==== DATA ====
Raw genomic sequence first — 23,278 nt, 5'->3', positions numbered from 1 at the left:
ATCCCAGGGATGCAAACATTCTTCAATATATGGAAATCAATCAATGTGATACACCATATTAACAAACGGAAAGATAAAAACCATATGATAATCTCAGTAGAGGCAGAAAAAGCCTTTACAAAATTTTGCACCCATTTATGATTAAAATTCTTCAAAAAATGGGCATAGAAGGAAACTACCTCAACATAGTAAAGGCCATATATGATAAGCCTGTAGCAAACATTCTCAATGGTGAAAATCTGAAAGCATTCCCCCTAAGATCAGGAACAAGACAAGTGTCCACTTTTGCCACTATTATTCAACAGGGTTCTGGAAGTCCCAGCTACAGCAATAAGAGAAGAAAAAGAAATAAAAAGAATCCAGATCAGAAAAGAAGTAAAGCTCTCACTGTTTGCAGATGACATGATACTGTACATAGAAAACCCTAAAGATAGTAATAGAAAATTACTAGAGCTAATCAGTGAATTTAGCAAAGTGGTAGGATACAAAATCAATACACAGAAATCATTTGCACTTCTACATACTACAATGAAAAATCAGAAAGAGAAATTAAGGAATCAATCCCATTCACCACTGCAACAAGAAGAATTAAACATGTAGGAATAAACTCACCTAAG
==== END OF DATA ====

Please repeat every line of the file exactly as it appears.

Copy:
Raw genomic sequence first — 23,278 nt, 5'->3', positions numbered from 1 at the left:
ATCCCAGGGATGCAAACATTCTTCAATATATGGAAATCAATCAATGTGATACACCATATTAACAAACGGAAAGATAAAAACCATATGATAATCTCAGTAGAGGCAGAAAAAGCCTTTACAAAATTTTGCACCCATTTATGATTAAAATTCTTCAAAAAATGGGCATAGAAGGAAACTACCTCAACATAGTAAAGGCCATATATGATAAGCCTGTAGCAAACATTCTCAATGGTGAAAATCTGAAAGCATTCCCCCTAAGATCAGGAACAAGACAAGTGTCCACTTTTGCCACTATTATTCAACAGGGTTCTGGAAGTCCCAGCTACAGCAATAAGAGAAGAAAAAGAAATAAAAAGAATCCAGATCAGAAAAGAAGTAAAGCTCTCACTGTTTGCAGATGACATGATACTGTACATAGAAAACCCTAAAGATAGTAATAGAAAATTACTAGAGCTAATCAGTGAATTTAGCAAAGTGGTAGGATACAAAATCAATACACAGAAATCATTTGCACTTCTACATACTACAATGAAAAATCAGAAAGAGAAATTAAGGAATCAATCCCATTCACCACTGCAACAAGAAGAATTAAACATGTAGGAATAAACTCACCTAAG